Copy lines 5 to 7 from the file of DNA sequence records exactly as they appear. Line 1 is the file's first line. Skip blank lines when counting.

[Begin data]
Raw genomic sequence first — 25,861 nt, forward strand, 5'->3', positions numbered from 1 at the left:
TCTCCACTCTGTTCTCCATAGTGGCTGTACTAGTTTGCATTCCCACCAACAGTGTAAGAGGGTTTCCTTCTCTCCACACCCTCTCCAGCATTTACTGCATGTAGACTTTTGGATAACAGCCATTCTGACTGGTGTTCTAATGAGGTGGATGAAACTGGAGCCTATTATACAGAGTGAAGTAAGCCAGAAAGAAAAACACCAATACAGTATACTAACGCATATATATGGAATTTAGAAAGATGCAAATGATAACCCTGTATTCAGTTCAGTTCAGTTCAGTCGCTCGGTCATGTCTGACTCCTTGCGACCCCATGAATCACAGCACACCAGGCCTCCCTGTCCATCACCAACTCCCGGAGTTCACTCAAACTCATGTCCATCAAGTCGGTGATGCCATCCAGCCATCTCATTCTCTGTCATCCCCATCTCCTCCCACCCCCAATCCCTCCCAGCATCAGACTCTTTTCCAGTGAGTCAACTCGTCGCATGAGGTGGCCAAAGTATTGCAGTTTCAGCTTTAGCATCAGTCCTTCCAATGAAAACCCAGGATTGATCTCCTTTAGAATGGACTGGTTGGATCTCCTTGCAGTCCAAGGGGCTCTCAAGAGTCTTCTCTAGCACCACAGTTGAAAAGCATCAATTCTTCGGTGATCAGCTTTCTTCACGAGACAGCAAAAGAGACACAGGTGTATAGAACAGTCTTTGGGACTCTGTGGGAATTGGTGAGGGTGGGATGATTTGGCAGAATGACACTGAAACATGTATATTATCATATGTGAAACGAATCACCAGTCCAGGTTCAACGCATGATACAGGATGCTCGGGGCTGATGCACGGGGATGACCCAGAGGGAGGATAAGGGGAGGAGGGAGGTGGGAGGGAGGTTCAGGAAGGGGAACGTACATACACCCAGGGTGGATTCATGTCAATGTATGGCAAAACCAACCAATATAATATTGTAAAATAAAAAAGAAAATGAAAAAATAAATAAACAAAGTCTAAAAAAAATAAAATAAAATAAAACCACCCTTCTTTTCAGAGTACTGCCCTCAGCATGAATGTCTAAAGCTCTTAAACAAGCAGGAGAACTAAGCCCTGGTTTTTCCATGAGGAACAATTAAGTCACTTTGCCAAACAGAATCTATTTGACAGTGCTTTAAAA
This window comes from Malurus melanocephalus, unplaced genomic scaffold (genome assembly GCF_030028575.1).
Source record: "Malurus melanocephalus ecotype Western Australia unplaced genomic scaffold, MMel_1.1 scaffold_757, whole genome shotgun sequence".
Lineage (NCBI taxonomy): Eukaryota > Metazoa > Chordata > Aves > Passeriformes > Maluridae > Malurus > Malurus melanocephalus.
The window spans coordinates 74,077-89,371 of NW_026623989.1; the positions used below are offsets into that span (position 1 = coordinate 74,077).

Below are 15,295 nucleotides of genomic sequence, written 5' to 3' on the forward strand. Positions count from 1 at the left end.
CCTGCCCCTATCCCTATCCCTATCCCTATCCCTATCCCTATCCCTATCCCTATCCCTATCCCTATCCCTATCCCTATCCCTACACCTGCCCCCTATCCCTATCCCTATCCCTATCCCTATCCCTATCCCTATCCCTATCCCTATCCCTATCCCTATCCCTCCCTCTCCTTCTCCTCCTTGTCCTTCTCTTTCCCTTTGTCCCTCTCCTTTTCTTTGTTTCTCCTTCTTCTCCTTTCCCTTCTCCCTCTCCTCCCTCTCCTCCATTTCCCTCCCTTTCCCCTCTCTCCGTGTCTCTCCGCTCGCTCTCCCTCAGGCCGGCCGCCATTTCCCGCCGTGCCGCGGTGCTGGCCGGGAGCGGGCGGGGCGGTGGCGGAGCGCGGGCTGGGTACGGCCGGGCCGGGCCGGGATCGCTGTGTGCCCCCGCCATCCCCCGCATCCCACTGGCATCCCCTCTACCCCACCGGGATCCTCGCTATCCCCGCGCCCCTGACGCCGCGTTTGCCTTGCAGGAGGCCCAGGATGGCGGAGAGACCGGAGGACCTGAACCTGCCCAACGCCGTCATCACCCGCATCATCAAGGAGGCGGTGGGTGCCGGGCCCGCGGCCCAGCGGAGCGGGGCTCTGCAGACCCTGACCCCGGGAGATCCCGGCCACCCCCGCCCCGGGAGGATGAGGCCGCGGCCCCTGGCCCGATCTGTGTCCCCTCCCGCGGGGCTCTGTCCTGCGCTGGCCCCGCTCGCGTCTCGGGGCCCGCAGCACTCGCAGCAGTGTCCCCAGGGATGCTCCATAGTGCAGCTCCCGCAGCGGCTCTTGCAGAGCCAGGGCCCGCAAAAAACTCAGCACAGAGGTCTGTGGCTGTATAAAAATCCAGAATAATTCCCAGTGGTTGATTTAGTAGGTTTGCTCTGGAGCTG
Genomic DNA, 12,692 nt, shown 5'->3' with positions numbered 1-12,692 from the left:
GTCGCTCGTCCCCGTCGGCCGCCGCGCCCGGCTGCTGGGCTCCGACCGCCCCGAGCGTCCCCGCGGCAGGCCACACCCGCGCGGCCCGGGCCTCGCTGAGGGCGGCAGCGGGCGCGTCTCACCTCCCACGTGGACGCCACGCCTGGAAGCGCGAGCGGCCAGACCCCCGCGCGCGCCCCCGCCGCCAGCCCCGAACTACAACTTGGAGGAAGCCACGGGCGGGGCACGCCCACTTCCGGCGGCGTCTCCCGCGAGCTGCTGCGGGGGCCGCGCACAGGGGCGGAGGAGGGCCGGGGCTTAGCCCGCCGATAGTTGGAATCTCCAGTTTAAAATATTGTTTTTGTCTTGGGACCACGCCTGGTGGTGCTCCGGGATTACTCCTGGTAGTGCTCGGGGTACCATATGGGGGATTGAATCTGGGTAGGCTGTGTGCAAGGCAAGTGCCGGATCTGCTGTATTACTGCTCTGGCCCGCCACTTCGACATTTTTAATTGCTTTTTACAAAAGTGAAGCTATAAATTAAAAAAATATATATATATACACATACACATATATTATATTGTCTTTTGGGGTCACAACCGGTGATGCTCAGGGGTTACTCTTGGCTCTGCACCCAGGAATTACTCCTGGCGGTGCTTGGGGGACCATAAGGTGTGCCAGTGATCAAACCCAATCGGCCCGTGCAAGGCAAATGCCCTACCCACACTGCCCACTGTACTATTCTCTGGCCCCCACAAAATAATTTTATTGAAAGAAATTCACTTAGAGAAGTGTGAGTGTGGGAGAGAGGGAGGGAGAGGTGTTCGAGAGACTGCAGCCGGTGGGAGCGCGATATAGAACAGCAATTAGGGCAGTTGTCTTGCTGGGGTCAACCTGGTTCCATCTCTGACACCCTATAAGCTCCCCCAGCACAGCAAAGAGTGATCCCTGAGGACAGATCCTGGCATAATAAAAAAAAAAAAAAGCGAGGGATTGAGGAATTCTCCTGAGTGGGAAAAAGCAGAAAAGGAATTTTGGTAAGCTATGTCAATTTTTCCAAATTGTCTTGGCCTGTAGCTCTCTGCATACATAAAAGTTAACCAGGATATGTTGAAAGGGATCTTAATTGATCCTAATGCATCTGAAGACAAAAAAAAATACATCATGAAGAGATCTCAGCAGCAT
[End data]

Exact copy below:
Lineage (NCBI taxonomy): Eukaryota > Metazoa > Chordata > Aves > Passeriformes > Maluridae > Malurus > Malurus melanocephalus.
The window spans coordinates 74,077-89,371 of NW_026623989.1; the positions used below are offsets into that span (position 1 = coordinate 74,077).

Below are 15,295 nucleotides of genomic sequence, written 5' to 3' on the forward strand. Positions count from 1 at the left end.